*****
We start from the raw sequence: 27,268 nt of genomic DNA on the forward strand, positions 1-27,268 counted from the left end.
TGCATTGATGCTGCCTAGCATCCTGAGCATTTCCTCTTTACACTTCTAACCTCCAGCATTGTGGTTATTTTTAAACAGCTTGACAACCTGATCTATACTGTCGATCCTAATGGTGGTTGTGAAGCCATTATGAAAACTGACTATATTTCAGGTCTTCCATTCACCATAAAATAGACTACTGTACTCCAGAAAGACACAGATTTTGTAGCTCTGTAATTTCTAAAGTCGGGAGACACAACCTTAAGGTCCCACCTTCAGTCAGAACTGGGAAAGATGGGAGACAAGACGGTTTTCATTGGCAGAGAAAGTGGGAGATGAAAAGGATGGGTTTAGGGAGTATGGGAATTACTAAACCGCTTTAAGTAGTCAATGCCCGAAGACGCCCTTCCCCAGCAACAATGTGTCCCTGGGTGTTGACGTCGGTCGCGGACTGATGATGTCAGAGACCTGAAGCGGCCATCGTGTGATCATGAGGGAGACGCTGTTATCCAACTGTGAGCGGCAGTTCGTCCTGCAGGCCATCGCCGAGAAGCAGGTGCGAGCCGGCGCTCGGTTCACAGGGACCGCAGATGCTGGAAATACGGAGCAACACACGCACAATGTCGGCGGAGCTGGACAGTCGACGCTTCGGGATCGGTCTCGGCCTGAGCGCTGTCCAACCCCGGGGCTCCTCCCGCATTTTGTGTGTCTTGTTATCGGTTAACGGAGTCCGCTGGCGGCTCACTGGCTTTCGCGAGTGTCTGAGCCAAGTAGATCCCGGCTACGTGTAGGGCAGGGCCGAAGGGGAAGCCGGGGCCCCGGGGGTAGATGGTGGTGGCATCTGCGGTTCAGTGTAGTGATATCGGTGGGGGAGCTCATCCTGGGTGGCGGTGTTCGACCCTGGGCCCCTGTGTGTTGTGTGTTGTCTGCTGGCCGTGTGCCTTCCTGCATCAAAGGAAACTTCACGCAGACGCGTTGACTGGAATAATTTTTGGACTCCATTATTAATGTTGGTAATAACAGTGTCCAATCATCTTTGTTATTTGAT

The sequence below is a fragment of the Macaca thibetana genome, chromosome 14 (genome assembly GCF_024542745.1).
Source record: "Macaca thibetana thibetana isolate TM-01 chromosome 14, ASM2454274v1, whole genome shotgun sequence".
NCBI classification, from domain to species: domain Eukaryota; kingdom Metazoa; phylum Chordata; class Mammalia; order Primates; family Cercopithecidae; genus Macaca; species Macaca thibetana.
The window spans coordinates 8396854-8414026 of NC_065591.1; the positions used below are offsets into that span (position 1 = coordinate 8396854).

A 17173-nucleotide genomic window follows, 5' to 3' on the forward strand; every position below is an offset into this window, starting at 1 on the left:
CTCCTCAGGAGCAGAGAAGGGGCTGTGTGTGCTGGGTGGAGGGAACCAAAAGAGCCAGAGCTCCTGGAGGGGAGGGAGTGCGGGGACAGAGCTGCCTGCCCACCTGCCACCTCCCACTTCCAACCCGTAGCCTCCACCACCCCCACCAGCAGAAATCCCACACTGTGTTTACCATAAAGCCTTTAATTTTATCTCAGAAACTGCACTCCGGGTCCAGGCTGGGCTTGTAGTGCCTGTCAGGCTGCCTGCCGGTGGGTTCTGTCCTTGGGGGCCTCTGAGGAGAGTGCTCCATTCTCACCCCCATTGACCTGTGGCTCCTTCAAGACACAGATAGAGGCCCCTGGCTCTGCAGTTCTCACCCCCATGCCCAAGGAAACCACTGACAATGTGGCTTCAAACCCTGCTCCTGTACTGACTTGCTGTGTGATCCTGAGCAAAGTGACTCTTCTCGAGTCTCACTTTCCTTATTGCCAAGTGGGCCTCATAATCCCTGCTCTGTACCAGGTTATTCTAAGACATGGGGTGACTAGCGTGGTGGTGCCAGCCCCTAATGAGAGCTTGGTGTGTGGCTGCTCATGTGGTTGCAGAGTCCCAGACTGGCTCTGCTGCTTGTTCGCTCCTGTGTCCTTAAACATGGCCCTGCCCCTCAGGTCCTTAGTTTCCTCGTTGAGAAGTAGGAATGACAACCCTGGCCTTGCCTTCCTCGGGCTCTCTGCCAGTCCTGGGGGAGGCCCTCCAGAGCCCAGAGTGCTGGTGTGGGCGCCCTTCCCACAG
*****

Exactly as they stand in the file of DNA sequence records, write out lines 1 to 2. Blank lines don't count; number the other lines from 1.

We start from the raw sequence: 27,268 nt of genomic DNA on the forward strand, positions 1-27,268 counted from the left end.
TGCATTGATGCTGCCTAGCATCCTGAGCATTTCCTCTTTACACTTCTAACCTCCAGCATTGTGGTTATTTTTAAACAGCTTGACAACCTGATCTATACTGTCGATCCTAATGGTGGTTGTGAAGCCATTATGAAAACTGACTATATTTCAGGTCTTCCATTCACCATAAAATAGACTACTGTACTCCAGAAAGACACAGATTTTGTAGCTCTGTAATTTCTAAAGTCGGGAGACACAACCTTAAGGTCCCACCTTCAGTCAGAACTGGGAAAGATGGGAGACAAGACGGTTTTCATTGGCAGAGAAAGTGGGAGATGAAAAGGATGGGTTTAGGGAGTATGGGAATTACTAAACCGCTTTAAGTAGTCAATGCCCGAAGACGCCCTTCCCCAGCAACAATGTGTCCCTGGGTGTTGACGTCGGTCGCGGACTGATGATGTCAGAGACCTGAAGCGGCCATCGTGTGATCATGAGGGAGACGCTGTTATCCAACTGTGAGCGGCAGTTCGTCCTGCAGGCCATCGCCGAGAAGCAGGTGCGAGCCGGCGCTCGGTTCACAGGGACCGCAGATGCTGGAAATACGGAGCAACACACGCACAATGTCGGCGGAGCTGGACAGTCGACGCTTCGGGATCGGTCTCGGCCTGAGCGCTGTCCAACCCCGGGGCTCCTCCCGCATTTTGTGTGTCTTGTTATCGGTTAACGGAGTCCGCTGGCGGCTCACTGGCTTTCGCGAGTGTCTGAGCCAAGTAGATCCCGGCTACGTGTAGGGCAGGGCCGAAGGGGAAGCCGGGGCCCCGGGGGTAGATGGTGGTGGCATCTGCGGTTCAGTGTAGTGATATCGGTGGGGGAGCTCATCCTGGGTGGCGGTGTTCGACCCTGGGCCCCTGTGTGTTGTGTGTTGTCTGCTGGCCGTGTGCCTTCCTGCATCAAAGGAAACTTCACGCAGACGCGTTGACTGGAATAATTTTTGGACTCCATTATTAATGTTGGTAATAACAGTGTCCAATCATCTTTGTTATTTGAT